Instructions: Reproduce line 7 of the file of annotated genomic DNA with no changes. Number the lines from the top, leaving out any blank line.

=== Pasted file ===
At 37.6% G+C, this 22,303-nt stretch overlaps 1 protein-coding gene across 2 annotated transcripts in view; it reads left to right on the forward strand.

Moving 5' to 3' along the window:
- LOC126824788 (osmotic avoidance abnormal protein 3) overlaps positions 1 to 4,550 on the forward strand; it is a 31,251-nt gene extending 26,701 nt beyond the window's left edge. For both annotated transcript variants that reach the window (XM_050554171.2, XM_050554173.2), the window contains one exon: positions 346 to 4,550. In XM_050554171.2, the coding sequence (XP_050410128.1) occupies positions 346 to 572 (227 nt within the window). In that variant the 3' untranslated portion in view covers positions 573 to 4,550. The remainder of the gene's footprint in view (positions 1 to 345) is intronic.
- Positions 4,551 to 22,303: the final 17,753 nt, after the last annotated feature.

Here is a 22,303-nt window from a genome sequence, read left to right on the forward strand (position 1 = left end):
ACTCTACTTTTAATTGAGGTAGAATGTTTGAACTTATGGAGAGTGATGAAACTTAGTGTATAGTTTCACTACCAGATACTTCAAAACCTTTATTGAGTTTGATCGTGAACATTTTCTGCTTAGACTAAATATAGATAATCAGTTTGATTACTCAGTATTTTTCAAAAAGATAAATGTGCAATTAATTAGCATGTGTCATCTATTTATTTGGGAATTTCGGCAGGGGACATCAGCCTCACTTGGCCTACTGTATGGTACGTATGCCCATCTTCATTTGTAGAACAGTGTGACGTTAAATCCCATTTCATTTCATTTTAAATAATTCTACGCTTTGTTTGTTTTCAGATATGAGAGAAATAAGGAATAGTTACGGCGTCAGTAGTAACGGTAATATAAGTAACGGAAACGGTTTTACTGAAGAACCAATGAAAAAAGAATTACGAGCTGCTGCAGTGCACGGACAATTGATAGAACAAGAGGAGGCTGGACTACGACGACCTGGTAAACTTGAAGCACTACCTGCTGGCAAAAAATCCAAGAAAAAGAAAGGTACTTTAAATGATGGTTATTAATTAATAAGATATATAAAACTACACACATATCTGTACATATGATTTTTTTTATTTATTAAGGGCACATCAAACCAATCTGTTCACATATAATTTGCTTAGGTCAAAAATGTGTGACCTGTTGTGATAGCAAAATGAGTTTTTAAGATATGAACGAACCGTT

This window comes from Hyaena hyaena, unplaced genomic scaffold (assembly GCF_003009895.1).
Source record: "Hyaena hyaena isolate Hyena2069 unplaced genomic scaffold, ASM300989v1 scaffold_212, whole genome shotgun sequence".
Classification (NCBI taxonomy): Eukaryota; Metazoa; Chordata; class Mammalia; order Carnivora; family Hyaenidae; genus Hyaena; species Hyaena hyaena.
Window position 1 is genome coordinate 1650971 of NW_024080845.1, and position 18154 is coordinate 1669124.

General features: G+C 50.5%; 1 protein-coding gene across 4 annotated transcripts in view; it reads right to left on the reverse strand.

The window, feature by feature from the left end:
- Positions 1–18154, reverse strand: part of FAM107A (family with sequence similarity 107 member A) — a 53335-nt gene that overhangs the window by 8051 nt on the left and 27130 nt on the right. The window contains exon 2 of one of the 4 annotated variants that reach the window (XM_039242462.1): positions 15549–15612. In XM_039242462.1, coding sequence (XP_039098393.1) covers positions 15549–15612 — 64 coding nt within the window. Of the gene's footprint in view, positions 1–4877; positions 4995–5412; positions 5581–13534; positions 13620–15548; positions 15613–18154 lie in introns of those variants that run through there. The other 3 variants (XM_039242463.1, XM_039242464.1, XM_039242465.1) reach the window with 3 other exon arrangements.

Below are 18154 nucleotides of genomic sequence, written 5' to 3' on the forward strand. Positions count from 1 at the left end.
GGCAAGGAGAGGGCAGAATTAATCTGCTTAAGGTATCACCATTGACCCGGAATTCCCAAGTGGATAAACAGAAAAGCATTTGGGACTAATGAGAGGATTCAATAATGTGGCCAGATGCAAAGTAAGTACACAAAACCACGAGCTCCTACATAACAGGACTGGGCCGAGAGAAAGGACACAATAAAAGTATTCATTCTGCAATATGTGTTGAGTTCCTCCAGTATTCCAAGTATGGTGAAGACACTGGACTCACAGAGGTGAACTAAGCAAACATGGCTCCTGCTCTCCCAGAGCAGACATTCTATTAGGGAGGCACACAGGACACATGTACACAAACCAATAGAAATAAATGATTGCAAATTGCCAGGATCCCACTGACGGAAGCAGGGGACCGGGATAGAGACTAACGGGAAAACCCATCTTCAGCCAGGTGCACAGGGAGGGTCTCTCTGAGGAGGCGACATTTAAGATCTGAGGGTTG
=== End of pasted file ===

This window comes from Hyaena hyaena, unplaced genomic scaffold (assembly GCF_003009895.1).